New evidence about menhaden could inform new approaches to managing them
By: Jeffrey Brainard, Maryland Sea Grant
OILY AND BONY, they measure only about a foot long as adults. But Atlantic menhaden have been called the most important fish in the sea, with good reason.
They are among the favorite dinner choices of striped bass, the finfish species highly valued by commercial and recreational anglers in the Chesapeake Bay. Menhaden (Brevoortia tyrannus) are fished in their own right and processed into fish oil, fertilizer, and animal feed, among other products. This commercial fishery is the largest by quantity on the East Coast.
For a fish as important as menhaden, scientists and fishery managers want to know as precisely as possible how many live in the Chesapeake and the coastal Atlantic Ocean and where they are. The regulators are responsible for regularly conducting stock assessments of the menhaden population and determining how many fish can be harvested without reducing their numbers below sustainable levels.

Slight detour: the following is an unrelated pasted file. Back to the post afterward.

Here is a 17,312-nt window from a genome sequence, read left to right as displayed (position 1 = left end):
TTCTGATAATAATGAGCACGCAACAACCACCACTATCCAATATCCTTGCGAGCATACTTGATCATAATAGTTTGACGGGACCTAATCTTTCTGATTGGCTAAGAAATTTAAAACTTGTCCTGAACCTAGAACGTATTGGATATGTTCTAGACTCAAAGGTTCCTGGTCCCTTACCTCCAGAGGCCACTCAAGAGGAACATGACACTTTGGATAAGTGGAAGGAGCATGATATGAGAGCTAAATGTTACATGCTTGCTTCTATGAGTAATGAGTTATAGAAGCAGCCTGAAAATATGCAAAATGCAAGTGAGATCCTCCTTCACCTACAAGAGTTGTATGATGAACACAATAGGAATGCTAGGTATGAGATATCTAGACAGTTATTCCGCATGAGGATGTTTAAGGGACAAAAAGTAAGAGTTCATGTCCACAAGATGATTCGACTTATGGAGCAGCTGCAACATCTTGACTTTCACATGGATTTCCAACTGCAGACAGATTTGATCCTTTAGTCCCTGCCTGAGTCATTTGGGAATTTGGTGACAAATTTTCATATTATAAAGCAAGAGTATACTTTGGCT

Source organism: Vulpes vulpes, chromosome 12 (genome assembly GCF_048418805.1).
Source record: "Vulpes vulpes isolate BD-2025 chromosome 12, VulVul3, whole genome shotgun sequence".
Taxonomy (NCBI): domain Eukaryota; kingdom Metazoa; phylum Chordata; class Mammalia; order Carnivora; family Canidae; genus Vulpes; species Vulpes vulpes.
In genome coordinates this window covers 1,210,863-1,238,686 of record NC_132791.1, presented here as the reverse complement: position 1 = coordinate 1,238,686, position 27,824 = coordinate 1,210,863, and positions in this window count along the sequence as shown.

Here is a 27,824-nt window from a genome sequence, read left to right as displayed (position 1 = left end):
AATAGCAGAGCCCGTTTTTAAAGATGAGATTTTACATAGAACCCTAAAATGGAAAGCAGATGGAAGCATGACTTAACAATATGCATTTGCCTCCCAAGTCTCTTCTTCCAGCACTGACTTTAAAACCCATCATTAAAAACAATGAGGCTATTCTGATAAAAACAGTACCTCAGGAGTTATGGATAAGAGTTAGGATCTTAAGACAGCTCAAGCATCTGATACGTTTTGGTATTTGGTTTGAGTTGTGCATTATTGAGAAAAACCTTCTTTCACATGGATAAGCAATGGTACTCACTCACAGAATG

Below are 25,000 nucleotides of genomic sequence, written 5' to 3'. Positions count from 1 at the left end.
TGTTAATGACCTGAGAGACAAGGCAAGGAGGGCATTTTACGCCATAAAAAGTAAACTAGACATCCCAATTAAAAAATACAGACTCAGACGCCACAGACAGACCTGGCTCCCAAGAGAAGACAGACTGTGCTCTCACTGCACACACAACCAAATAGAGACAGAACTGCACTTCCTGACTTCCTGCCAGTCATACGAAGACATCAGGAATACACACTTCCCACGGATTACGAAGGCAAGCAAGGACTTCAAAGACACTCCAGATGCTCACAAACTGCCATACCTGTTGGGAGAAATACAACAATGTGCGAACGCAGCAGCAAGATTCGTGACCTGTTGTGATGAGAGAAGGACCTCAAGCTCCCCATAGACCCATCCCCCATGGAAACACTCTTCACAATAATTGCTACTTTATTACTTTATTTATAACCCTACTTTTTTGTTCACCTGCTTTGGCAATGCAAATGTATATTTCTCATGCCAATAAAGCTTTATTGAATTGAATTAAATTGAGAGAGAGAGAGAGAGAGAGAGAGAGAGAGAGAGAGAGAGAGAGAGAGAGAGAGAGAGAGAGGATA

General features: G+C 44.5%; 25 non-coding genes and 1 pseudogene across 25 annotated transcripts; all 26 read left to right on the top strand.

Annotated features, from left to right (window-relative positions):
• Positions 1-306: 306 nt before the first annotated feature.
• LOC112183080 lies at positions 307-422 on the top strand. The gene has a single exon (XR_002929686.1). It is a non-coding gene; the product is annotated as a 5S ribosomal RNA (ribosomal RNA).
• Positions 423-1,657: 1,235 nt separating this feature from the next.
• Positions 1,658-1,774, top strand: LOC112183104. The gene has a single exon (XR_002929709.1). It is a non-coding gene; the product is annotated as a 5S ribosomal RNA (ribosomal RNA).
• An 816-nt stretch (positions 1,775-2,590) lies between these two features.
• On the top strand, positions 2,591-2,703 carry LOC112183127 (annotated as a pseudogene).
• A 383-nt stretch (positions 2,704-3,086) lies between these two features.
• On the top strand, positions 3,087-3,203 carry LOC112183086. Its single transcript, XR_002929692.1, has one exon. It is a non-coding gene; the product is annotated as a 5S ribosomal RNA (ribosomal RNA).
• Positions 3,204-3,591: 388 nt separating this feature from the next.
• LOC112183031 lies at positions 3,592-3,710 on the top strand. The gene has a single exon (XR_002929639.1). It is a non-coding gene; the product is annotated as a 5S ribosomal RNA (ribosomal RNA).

To estimate the menhaden population, it helps to know not only how many are born but also how many die annually, not just from fishing but also from being eaten by larger fish. Maryland Sea Grant recently funded research projects that examined in new ways the menhaden death rate and other questions, yielding some unexpected results.
The timing for an expanded understanding of menhaden is good: regulators are considering whether to use new methods to adjust their existing approach to managing the species. Researchers hope to help answer a long-standing question: do existing harvest levels leave enough menhaden in the Chesapeake Bay and Atlantic Ocean as food for predator fish, such as striped bass, that we humans in turn like to eat?